Sunday, May 1, 2016

Mexico City's Original Villages: Centro's Four Indigenous Quarters | Introduction

As we began our explorations of the original indigenous villages of Mexico City, we realized that we needed to return to where our ambles began more than a year ago, to El Centro, for that is not only where the Spanish Mexico City began, but also where the Mexica [me-SHE-kah] had developed their island city of Mexico-Tenochtitlan. 

Thus, what is now El Centro was where the two cultures most dramatically confronted each other, and where, after the Spanish defeat of the Mexica, the winners—few in numbers as they were—had to figure out how they were going to live among and maintain control over the people they had defeated. The indigenous survivors, for their part, had to come to terms with how they would live with their new rulers and their foreign culture.  

What to do with los indios?

Initially, Cortés removed all the city's indigenous inhabitants and razed it in order to build a Spanish city on the island. But then he was faced with a question that has echoed ever since throughout Mexican history, "What do we do with los indios, the Indians?" If the Spanish were going to thrive, let alone survive, they needed not only the submission of los indios, but their help—most of all, first their labor in building the city, then supplying its many needs.

Cortés's answer was, perhaps, an obvious one. He took the Mexica organization of the city and adapted it to Spanish purposes. In traditional Mesoamerican manner, the Mexica had organized their city by dividing it into four campan, quadrants or quarters, associated with the four cardinal directions. Each campan was originally divided into five calpultin (singular: calpulli), or "big houses", for a total of twenty—one for each of the recognized calpulli, kin group or clans of the Mexica. By the time of the Conquest, the city had grown considerably and there were eighty calpultin, barrios in Spanish.

Outline of Mexico-Tenochtitlan
Drawn by Alonso García Bravo, 1521-22

The small square at right-center is the Templo Mayor complex.
Below it is the area of palaces of Mexica rulers,
surrounding what is now the Zócalo.

The four campan are, clockwise from upper left/northwest:
Teopan Zoquipan

Three main streets, cuepotli, lead to causeways:
North to Tlatelolco and Tepeyac
(now Republic of Argentina St., which becomes Calzada de Guadalupe)
West to Tacuba (now Tacuba St. and then other names)
South to Iztapalapa and Coyoacán, (now Pino Suárez and Calzada de Tlalpan).

Reproduced in "Cosmopolitan Indians and Mesoamerican Barrios in Bourbon Mexico City"
Doctoral dissertation by Luis Fernando Granados
Gerogetown University, 2008.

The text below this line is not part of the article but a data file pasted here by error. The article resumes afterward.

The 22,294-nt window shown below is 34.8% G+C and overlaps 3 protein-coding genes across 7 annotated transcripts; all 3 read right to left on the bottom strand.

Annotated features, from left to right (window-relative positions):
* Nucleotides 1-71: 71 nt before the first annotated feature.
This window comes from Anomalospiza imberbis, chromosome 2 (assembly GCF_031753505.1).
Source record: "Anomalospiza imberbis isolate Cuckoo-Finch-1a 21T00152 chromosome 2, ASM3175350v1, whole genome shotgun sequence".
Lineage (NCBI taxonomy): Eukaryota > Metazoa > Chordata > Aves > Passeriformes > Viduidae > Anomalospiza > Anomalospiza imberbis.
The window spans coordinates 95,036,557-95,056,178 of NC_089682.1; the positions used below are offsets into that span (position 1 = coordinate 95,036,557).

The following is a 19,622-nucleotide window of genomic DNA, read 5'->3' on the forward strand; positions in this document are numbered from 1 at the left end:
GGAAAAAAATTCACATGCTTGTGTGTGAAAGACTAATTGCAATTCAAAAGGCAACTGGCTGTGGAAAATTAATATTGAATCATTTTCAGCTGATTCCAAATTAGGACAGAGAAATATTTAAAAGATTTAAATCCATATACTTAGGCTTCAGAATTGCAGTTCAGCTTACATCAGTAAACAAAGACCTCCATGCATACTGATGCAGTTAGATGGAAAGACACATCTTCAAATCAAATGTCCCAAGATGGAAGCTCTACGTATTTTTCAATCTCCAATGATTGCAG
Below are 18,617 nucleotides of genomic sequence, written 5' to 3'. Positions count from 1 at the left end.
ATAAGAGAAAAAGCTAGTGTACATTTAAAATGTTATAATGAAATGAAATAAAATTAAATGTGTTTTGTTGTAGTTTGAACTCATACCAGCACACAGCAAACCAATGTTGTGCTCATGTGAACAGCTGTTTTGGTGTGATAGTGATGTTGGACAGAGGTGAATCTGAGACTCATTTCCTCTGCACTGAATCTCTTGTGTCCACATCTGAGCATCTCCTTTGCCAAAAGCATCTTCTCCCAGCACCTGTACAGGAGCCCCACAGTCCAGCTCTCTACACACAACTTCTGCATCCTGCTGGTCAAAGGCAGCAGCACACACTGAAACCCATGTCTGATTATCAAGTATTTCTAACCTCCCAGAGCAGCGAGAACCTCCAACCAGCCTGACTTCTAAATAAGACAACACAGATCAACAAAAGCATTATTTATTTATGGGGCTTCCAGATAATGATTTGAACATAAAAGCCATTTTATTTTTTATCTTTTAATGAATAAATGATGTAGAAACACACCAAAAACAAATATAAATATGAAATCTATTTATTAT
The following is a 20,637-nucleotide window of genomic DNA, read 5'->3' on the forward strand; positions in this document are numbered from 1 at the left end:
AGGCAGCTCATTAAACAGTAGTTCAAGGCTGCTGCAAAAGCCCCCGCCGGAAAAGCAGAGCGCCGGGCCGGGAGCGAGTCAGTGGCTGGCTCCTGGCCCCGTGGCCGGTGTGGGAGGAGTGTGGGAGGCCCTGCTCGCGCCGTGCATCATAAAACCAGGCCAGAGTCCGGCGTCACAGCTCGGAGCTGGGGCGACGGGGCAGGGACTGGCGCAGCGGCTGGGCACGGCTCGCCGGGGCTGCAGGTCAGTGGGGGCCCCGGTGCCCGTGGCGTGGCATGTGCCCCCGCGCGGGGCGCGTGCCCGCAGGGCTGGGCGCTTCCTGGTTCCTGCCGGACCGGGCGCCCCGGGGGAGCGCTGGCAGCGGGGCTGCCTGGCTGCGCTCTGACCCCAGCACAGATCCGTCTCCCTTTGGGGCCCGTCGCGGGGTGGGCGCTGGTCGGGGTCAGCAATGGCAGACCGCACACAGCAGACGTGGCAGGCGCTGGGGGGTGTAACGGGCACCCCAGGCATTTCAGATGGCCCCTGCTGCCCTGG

Statue of Alonso García Bravo carrying out his survey of the island of  Tenochtitlan,
He rides in a canoe propelled by Mexicas.

Statue located in the Plaza of Merced,
East Centro

Separate Quarters for "the Indians"

Cortés had a city plan, traza (literally, outline), drawn up. The Spanish conquistadores, of course, took the Center for themselves. There they built the government palace, churches and residences of Nueva Españareplacing those of the Mexica. Indigenous, los indios, also called naturales, were excluded from this Traza española.

The island's remaining land was divided into two areas for the Indians. The surviving Mexica, under the leadership of the their last huey tlatoani, chief speaker, Cuauhtémoc, were restricted to Tlatelolco to the north. Once a separate atepetl, Tlatelolco was a city-state that the Mexicas had subjugated in the fifteenth century and annexed to Tenochtitlan. The Spanish named it Santiago Tlatelolco.

In the four original Mexica campan around the Traza española, Cortés settled the indigenous tribes who had been his allies in defeating the Mexica. Adapting the Mexica name for the city, this entire area was named San Juan Tenochtitlan. Each of the four original campan, called parcialidades in Spanish (sections, sectors) was likewise assigned a Catholic saint's name appended to its Nahuatl name.

They were:
  • Santa María Cuepopan (northwest);
  • San Sebastian Atzacoalco (northeast);
  • San Pablo Teopan Zoquipan (southeast);
  • San Juan Moyotla (southwest).
In 1530 King Charles I (Holy Roman Emperor Charles V) directed the Audiencia of Mexico (governing council of Spanish nobles appointed by the king) to organize the Indians into governments similar to the Spanish, with a governor and a constable, as in Spain.

 A tlatoani ("speaker") became governor in each of the two areas. Caciques, lower chiefs, became alcaldes, "mayors," in each of the four quarters. They could govern the internal affairs of their area according to their traditional uses and customs, so long as their people worshipped within the Roman Catholic faith and obeyed Spanish laws, including those that restricted their rights in comparison to Spanish residents of Nueva España.